Fort Myers police stand guard on the campus of McGregor Baptist Church on Colonial Blvd. where a person was reportedly struck by lightning Wednesday afternoon. / Terry Allen Williams/news-press.com
Lightning tips & info
• The first lightning strike can be a mile or more in front of an approaching thunderstorm cloud.
• Many people struck by lightning can be saved with artificial respiration and/or CPR. It's not dangerous to touch people after they've been struck.
• As soon as lightning is spotted, count the seconds until thunder is audible. If the count is fewer than 30 seconds, find shelter. Stay there until 30 minutes after the final clap of thunder or bolt of lightning.
• Get inside a building or closed vehicle as soon as a storm threatens. Do not stay out in the open.
• Avoid seeking shelter in small isolated sheds or other small structures in an open area.
• Don't use the phone, except in an emergency.
• Don't seek shelter near a natural lightning rod, such as a tall, isolated tree, a telephone poll or an elevated area.
• Get away from golf carts, motorscooters and bicycles.
• Put golf clubs down and take off golf shoes.
• If you are in a group of people, spread out.
• If your hair stands on end, lightning may be about to strike you; drop to your knees and bend forward, putting your hands on your knees.
- Source: The National Weather Service
A middle school student was in critical condition Wednesday after he was struck by lightning during football practice.
Jesse Watlington, a student at Southwest Florida Christian Academy, was struck as he headed onto the field at around 4 p.m. He was transported to Gulf Coast Medical Center and then transferred to HealthPark Medical Center, according to Fort Myers Police Department spokeswoman Shelly Flynn. He was in critical condition Wednesday night.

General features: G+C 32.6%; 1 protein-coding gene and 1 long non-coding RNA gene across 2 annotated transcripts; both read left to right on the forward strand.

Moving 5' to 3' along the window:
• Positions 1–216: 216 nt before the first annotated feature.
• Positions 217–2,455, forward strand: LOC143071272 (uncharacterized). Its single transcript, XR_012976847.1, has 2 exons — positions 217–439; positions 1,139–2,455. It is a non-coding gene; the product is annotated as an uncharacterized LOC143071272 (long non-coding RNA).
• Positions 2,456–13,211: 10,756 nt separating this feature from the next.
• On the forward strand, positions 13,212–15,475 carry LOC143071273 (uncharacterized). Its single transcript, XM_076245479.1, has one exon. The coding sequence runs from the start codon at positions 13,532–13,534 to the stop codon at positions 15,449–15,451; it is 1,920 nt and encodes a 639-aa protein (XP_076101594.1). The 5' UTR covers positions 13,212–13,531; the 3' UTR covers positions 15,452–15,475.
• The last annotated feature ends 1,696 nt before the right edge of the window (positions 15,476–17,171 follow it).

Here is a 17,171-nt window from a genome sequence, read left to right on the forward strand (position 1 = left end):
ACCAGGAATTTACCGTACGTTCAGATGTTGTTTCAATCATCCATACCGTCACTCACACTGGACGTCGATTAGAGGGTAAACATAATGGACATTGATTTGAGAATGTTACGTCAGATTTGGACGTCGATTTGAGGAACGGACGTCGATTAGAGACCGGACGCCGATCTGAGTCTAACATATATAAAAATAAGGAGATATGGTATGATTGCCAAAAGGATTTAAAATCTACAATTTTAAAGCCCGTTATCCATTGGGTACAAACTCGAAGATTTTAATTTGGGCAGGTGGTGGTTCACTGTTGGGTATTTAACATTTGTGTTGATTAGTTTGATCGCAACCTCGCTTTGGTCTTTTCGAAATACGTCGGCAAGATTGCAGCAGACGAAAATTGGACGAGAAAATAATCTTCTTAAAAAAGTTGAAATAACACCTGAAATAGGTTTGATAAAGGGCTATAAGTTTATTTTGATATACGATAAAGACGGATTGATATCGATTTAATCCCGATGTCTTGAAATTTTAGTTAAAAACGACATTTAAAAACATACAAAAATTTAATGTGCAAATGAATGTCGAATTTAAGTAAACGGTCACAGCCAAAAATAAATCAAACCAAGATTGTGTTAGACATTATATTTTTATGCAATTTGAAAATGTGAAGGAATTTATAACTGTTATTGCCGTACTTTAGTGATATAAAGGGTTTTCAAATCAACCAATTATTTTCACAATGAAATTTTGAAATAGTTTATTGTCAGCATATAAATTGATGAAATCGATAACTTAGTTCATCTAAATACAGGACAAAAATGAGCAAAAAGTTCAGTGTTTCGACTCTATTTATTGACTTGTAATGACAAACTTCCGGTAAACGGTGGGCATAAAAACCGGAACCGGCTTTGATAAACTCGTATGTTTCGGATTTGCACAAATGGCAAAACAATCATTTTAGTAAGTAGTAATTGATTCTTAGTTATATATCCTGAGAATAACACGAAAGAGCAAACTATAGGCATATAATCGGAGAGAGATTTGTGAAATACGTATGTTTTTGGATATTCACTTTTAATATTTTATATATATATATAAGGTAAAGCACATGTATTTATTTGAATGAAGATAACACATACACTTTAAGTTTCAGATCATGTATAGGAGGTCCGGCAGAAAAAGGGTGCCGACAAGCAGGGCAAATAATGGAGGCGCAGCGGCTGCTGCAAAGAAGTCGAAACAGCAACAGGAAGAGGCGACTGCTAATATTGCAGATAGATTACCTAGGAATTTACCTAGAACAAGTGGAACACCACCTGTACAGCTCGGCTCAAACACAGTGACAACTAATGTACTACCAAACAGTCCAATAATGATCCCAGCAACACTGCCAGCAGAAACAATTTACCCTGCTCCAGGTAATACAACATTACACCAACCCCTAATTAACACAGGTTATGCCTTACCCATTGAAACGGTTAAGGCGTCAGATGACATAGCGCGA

“We’re calling all the members of our church family and all the community of our Southwest Florida Christian Academy to a time of prayer for this young man and for his complete (recovery),” Richard Powell, senior pastor of the school’s affiliated McGregor Baptist Church, said
The lightning that struck Watlington came out of nowhere, Powell said.
“When it happened it was a beautiful, blue sky day,” he said.
The school has no type of lightning sensor, Powell said. Students do not practice during approaching storms.
“As soon as the lightning flash took place, the coaches immediately called all the other students in,” Powell said.
He said he doesn’t know how many students were on the field when Watlington was struck, but several middle school students are badly shaken after witnessing the incident. Staff members are reaching out to comfort Watlington’s classmates, Powell said.
Tom Dougherty, a forecaster with the National Weather Service, said it’s common for people to be struck by lightning when it doesn’t appear to be storming. Lightning can strike while the storm is still several miles away, he said.
“It gives you a false sense of security,” Dougherty said. “A lot of people get hit by lightning either right before the storm hits or right after it goes away.”
From 4-5 p.m. Wednesday, there were a few hundred lightning strikes from Bonita Springs up to Punta Gorda, Dougherty said. The strikes were a result of several storms moving north.
Southwest Florida is known as the lightning capitol of the country because of its tropical, humid climate, Dougherty said.
In 1989, a football player at Mariner High School died after he was struck by lightning. Tony McKenna, 17, was struck after he went out to do an extra drill after football practice ended.
A person struck by lightning can suffer fatal cardiac arrest at the time of the incident, or can die several days later from brain damage, according to the National Weather Service website. Other symptoms include short-term memory loss, personality change, intense headaches, nausea and difficulty sleeping.